For the first time in two decades, the number of children being put to work has risen – to 160 million worldwide, representing an increase of 8.4 million over four years – while millions of other are at risk due to the COVID-19 pandemic, according to a new UN report launched on Thursday.
The report, Child Labour: Global estimates 2020, trends and the road forward, published by the International Labour Organization (ILO) and UN Children’s Fund (UNICEF), urges governments and international development banks, said UNICEF Executive Director Henrietta Fore, “to prioritize investments in programmes that can get children out of the workforce and back into school”.
Tackle root causes
She also called for better social protection programmes “that can help families avoid making this choice in the first place”.
Released ahead of World Day Against Child Labour on 12th June, the report warns that progress to end child labour has stalled for the first time in 20 years, reversing the previous downward trend that saw the number put to work fall by 94 million between 2000 and 2016.
It points to a significant rise of children working between the ages of 5 and 11, which accounts for just over half of the total global figure.
And those between five and 17 in hazardous work, which is likely to harm their health, safety or moral well-being, has risen by 6.5 million since 2016, to 79 million.
“The new estimates are a wake-up call. We cannot stand by while a new generation of children is put at risk”, said ILO Director-General Guy Ryder.
In sub-Saharan Africa, population growth, recurrent crises, extreme poverty, and inadequate social protection measures have led to an additional 16.6 million children in child labour over the past four years, according to the report.
And COVID-19 is endangering progress made in Asia and the Pacific, and Latin America and the Caribbean regions.
The report warns that globally, nine million additional children are at risk of being pushed into child labour by the end of 2022 as a result of the pandemic, which could rise to 46 million without access to critical social protection coverage.
“Inclusive social protection allows families to keep their children in school even in the face of economic hardship. Increased investment in rural development and decent work in agriculture is essential”, Mr. Ryder explained.
Additional economic shocks and school closures caused by COVID-19 mean that children already obliged or forced to work, may be working longer hours or under worsening conditions, while job and income losses among vulnerable families may push many more into the worst forms of child labour.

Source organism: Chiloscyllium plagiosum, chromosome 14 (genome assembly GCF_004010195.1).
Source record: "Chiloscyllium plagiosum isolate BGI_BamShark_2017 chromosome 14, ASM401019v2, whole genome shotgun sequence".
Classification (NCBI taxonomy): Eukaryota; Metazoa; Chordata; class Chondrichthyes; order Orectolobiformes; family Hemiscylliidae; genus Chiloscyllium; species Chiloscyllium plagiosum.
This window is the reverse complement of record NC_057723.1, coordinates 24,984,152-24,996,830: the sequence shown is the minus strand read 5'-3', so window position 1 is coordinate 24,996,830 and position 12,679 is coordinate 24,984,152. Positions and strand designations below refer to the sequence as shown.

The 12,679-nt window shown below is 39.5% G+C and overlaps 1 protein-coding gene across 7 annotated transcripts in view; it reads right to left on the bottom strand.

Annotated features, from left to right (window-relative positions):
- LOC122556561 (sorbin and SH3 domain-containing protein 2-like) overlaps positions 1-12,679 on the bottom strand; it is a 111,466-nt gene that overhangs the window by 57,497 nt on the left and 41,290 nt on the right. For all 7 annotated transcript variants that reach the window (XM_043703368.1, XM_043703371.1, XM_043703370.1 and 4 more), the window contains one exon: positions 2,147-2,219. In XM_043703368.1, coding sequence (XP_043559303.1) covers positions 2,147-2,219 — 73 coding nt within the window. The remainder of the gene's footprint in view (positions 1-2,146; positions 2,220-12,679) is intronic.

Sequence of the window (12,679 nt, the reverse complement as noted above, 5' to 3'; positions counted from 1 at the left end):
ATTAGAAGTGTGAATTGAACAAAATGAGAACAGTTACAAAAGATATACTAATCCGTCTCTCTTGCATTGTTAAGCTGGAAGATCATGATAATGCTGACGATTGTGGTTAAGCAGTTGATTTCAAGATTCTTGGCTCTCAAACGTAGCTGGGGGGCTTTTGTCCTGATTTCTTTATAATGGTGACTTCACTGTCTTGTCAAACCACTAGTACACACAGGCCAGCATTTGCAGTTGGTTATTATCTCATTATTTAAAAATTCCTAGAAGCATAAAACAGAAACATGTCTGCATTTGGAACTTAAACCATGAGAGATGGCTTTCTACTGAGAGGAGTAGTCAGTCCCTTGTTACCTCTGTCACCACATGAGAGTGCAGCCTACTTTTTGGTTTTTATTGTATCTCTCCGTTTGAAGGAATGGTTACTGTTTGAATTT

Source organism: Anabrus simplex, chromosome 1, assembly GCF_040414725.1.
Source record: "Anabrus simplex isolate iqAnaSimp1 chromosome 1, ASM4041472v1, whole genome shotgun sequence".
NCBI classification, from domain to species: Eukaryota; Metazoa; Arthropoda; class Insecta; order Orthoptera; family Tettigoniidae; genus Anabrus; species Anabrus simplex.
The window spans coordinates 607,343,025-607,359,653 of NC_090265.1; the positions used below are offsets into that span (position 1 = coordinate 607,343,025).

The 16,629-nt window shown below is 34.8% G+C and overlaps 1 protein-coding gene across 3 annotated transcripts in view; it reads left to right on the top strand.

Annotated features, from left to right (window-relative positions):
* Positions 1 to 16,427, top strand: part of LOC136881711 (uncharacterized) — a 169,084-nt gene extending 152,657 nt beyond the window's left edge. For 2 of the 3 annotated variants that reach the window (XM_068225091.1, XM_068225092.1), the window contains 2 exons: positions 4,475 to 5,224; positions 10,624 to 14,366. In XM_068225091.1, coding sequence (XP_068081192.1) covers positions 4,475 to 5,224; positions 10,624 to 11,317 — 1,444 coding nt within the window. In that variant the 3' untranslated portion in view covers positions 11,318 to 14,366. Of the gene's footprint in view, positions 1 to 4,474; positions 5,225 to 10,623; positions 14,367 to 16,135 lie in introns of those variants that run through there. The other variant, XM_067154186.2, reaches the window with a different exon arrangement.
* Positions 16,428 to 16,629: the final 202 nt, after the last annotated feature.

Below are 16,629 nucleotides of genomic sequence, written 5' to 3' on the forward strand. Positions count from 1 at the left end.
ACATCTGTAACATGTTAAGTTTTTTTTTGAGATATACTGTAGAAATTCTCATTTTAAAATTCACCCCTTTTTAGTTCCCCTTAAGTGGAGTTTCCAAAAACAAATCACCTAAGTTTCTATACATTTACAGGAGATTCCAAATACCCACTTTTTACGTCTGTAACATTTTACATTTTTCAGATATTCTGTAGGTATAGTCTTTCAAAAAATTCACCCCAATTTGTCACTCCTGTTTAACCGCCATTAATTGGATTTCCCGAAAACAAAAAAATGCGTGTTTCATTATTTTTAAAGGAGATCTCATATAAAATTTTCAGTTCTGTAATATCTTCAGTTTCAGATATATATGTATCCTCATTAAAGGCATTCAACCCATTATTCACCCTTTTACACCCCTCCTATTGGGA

“We are losing ground in the fight against child labour, and the last year has not made that fight any easier”, said UNICEF Executive Director Henrietta Fore.
“Now, well into a second year of global lockdowns, school closures, economic disruptions and shrinking national budgets, families are forced to make heart-breaking choices”, she added.
Reverse the trend
To reverse the upward trend, ILO and UNICEF are calling for adequate social protection, including universal child benefits; increased spending on quality education and getting all children back into school, including those forced out before COVID-19; and investment in child protection systems, rural public services and livelihoods.
As part of the International Year for the Elimination of Child Labour, the global partnership Alliance 8.7, of which UNICEF and ILO are partners, is encouraging Member States, regional and international organizations and others to redouble their efforts in the global fight against child labour by making concrete action pledges.
Beginning tomorrow, the ILO and UNICEF chiefs will join other prominent speakers and youth advocates at a high-level event at the International Labour Conference during a week of action, discussing the new global estimates and roadmap ahead.
“We are at a pivotal moment and much depends on how we respond. This is a time for renewed commitment and energy, to turn the corner and break the cycle of poverty and child labour”, said the ILO Director-General.
- The agriculture sector accounts for 70 per cent of children in child labour, followed by 20 per cent in services and 10 per cent in industry.
- Nearly 28 per cent of 5 to 11-year-olds and 35 per cent of those aged 12 to 14 in child labour, are out of school.
- Child labour is more prevalent among boys than girls at every age but when 21 hours per week of household chores are taken into account, the gender gap in child labour narrows.
- Child labour in rural areas stands at 14 per cent, nearly three times higher than the 5 per cent in urban areas.